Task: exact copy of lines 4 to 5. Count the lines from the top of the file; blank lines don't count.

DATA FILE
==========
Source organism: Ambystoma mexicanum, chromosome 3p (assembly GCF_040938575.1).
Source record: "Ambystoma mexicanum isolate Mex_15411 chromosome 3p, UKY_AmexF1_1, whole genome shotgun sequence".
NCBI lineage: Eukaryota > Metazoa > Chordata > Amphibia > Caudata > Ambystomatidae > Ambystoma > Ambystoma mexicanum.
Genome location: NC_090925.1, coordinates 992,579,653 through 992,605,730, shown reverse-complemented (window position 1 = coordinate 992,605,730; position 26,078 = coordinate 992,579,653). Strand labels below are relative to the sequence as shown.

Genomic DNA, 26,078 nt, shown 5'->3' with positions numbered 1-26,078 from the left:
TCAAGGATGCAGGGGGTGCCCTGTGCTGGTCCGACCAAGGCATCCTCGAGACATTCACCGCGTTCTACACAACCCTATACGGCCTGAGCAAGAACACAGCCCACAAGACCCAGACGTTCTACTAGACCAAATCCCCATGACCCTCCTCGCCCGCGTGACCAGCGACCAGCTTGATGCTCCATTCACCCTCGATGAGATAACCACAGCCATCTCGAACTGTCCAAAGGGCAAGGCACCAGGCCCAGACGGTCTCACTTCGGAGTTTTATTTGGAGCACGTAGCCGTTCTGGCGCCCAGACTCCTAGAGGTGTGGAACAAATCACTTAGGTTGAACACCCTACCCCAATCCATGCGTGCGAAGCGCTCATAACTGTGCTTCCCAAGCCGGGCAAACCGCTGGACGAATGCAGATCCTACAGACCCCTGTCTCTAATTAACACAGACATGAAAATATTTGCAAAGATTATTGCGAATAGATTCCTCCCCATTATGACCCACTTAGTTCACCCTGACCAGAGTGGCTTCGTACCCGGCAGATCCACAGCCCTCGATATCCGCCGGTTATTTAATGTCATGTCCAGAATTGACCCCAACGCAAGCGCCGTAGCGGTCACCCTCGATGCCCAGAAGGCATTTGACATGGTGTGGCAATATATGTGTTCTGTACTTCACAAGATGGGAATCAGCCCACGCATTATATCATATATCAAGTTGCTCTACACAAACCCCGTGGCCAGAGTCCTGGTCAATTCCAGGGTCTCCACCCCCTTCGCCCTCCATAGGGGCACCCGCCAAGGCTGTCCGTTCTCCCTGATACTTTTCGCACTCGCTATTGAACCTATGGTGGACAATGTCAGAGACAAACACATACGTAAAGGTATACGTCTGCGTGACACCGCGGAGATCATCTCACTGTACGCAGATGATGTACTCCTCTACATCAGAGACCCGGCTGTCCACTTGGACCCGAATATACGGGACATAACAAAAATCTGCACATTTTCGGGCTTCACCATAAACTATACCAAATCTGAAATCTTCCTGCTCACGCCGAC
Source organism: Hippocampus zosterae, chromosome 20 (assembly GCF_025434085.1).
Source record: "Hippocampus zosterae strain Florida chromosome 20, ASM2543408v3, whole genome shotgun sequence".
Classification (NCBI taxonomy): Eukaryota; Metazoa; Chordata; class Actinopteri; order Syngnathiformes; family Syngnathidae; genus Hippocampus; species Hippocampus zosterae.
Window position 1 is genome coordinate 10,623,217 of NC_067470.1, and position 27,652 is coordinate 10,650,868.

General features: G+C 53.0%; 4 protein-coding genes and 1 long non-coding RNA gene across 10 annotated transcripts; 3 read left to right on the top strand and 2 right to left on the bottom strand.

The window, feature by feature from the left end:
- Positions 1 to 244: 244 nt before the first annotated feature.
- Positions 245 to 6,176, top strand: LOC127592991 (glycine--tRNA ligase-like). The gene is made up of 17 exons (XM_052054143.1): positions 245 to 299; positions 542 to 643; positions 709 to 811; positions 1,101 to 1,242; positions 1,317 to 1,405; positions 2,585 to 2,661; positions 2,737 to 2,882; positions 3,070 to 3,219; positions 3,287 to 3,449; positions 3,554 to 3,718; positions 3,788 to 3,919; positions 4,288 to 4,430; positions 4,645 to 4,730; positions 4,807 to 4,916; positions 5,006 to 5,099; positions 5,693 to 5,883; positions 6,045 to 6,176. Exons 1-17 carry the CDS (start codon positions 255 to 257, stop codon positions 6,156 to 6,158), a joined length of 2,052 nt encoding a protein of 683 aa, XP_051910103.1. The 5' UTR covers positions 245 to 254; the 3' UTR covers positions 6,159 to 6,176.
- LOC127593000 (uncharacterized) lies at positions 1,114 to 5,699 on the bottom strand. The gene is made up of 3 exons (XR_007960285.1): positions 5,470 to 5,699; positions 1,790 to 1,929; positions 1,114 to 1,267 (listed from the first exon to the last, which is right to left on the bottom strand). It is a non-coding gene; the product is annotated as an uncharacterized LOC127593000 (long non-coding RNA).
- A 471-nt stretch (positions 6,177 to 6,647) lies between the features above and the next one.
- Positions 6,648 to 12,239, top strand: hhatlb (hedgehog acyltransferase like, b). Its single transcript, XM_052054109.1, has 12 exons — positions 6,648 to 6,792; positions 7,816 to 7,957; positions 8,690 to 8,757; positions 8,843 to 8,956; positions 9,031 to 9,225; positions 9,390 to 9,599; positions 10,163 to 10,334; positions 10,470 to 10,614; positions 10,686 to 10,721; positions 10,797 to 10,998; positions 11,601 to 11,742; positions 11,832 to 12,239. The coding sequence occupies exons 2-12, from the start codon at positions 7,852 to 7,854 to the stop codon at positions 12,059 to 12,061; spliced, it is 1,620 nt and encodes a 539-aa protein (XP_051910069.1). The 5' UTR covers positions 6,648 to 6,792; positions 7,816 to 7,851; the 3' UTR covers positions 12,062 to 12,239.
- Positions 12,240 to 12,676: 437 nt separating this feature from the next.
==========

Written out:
Genome location: NC_090925.1, coordinates 992,579,653 through 992,605,730, shown reverse-complemented (window position 1 = coordinate 992,605,730; position 26,078 = coordinate 992,579,653). Strand labels below are relative to the sequence as shown.

Genomic DNA, 26,078 nt, shown 5'->3' with positions numbered 1-26,078 from the left: